Sunday, August 9, 2009


I have a heavy heart. I wish that was a self-deprecating fat joke, but it isn't. I've been thinking for a little while now, off and on, about all the pain there is in the world and about how, for whatever reason, God lets us feel it.

A friend of mine lost his baby girl last week. Just a couple of weeks away from her due date, his wife was in an accident and their baby died. She is their first child. I've thought so many times this week about the stages of grief, about where they are in the process right now. Another friend learned this week that in a matter of months she will lose her mom to cancer. She, too, is just beginning the process.

There is no part of grief that feels good, but I remember the awfulness of those early days and weeks and months so clearly. I remember being shocked to discover that the pain of losing a loved one is actually a physical pain. It settles right in the cavity of the chest where the heart once was and seems to penetrate deeper and deeper into the soul with every inward breath. It is an almost constant companion, an appendage like an arm or a leg, only it has no life of its own. It exists like a parasite to its host.

I think it's human nature to look for the hidden meaning in things, the lesson to be learned. I've decided that I don't think there always is one. Some things just are. Unless the meaning to be had or the lesson to be learned is just to find peace in suffering.

I have a pristine refrigerator. Bold statement, no? I'm talking strictly about the outside of it, not so much the inside. I used to love refrigerator magnets. The quirkier the better, and if I could write poetry with them, that was all the better. But as my life has become more complicated, my fridge has become less so. Only two magnets have survived my discriminating cut-backs over the years, and even those are tucked around the side. One is inconsequential for this post, but the other says this:

peace. it does not mean to be in a place where there is no noise, trouble or hard work. it means to be in the midst of those things and still be calm in your heart.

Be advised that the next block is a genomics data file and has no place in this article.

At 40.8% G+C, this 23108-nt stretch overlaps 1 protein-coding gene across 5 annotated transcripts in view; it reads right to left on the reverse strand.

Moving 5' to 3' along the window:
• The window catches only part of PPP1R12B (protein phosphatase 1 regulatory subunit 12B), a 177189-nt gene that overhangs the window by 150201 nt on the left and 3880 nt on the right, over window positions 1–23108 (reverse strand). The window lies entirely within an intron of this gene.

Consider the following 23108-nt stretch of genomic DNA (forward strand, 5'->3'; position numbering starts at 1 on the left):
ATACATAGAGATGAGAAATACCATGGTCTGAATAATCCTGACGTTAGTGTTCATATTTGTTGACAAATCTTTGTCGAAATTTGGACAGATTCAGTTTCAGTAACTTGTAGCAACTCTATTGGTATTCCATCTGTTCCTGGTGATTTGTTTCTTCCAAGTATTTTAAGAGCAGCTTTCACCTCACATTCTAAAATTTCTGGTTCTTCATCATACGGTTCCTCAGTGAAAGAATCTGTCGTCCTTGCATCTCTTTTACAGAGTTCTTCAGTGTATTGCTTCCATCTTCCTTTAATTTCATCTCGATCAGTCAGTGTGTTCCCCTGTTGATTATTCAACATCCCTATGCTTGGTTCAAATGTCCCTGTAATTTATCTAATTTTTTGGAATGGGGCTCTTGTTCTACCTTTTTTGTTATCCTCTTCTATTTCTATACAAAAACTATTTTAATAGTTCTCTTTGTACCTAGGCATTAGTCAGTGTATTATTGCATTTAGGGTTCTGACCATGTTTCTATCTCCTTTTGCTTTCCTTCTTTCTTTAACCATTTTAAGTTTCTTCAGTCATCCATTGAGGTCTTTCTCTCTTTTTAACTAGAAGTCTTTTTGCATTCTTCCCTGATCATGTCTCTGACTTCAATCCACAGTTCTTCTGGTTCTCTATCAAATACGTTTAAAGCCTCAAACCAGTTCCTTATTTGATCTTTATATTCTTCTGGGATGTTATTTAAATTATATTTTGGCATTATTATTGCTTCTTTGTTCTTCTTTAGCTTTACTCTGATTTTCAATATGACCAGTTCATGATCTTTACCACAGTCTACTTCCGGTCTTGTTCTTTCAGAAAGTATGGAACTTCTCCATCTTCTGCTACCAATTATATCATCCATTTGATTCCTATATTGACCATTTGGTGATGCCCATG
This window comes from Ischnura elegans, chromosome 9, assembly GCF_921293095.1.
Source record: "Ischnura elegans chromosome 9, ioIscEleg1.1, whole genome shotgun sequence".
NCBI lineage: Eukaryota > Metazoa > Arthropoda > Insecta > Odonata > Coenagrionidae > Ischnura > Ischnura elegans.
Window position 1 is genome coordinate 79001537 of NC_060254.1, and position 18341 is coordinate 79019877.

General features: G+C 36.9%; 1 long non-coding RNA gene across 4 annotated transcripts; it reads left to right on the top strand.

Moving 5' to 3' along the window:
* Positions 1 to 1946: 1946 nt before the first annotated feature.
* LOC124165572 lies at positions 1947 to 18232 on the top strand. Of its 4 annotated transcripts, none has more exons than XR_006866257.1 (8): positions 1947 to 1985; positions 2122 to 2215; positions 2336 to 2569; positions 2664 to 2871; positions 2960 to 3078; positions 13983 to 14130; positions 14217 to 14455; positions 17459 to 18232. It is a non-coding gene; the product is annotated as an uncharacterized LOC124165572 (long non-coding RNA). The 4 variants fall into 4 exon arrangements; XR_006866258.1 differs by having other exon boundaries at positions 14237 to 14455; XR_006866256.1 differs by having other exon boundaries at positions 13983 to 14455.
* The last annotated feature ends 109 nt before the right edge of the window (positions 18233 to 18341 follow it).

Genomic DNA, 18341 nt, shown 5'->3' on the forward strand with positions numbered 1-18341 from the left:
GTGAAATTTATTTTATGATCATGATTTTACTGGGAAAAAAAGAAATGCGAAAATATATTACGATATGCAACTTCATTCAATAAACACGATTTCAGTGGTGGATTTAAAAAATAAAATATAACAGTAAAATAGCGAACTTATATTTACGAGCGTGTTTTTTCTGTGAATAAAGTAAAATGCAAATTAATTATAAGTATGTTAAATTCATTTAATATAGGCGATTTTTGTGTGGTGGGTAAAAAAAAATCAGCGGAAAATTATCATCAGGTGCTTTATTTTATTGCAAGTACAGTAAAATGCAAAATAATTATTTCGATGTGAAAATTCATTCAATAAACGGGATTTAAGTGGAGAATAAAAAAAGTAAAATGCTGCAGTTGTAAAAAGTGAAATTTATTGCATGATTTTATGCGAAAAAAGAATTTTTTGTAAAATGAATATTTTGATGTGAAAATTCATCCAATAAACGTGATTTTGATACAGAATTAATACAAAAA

Kristin Coppee said...

I love this post. That last statement is so true. I have never known the grief you and many others have known. I can't even imagine. But I have to say, some very beautiful and inspiring posts have come out of you that I will tuck away and keep with me forever.

mbunker said...

Brenda... wow. You never cease to amaze me. I love that saying. Isn't that what we all strive to feel is that peace? You always help me learn and grow.... miss you!

Brooke said...

That is a great saying. I am sure your friends will rely on you a lot as they go through their struggles. How lucky they are to have a friend like you.

Mom said...

So well spoken(written). I am sorry you are in the midst of such a time as you write about. But before this you would likely not even have thought much about the topics you write about so beautifully now. Nor taken the time to share them. Love you.

Mel Newton said...

I cant imagine the reality of so much loss. I think about growing old and ignoring the fact that i will loose my friends, family and even my lover. The only Peace i have felt in my loss is that somewhere deep down that pain that has attached itself to me represents the moments that i had with that person and can have no more. I feel more human in loss, it reminds me that I truly had something special. What an amazing moment.....i know its cliche, but to morn is a reminder that one has loved. If i cant find peace in in the rolodex of special moments in my mind...then maybe i can find it in the bottom of a gallon of Bryers chocolate.

Mel Newton said...

You have such a way with words, I haven't visited lately, but when I do you either having me laughing, crying, self reflecting and normally all 3. Maybe you should write a book, maybe thoughts and short stories.